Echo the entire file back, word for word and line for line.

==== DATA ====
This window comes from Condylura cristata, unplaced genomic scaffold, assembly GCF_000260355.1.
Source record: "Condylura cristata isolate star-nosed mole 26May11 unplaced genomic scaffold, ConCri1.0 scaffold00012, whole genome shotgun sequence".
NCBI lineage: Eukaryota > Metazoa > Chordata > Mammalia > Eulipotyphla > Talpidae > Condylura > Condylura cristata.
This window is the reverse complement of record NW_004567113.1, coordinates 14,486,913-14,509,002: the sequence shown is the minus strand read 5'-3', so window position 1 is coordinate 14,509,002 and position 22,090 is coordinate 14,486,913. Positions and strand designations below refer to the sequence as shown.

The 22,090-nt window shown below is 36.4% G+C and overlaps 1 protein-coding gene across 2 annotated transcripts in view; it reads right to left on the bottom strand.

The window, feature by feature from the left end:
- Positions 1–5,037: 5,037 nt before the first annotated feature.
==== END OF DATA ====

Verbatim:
This window comes from Condylura cristata, unplaced genomic scaffold, assembly GCF_000260355.1.
Source record: "Condylura cristata isolate star-nosed mole 26May11 unplaced genomic scaffold, ConCri1.0 scaffold00012, whole genome shotgun sequence".
NCBI lineage: Eukaryota > Metazoa > Chordata > Mammalia > Eulipotyphla > Talpidae > Condylura > Condylura cristata.
This window is the reverse complement of record NW_004567113.1, coordinates 14,486,913-14,509,002: the sequence shown is the minus strand read 5'-3', so window position 1 is coordinate 14,509,002 and position 22,090 is coordinate 14,486,913. Positions and strand designations below refer to the sequence as shown.

The 22,090-nt window shown below is 36.4% G+C and overlaps 1 protein-coding gene across 2 annotated transcripts in view; it reads right to left on the bottom strand.

The window, feature by feature from the left end:
- Positions 1–5,037: 5,037 nt before the first annotated feature.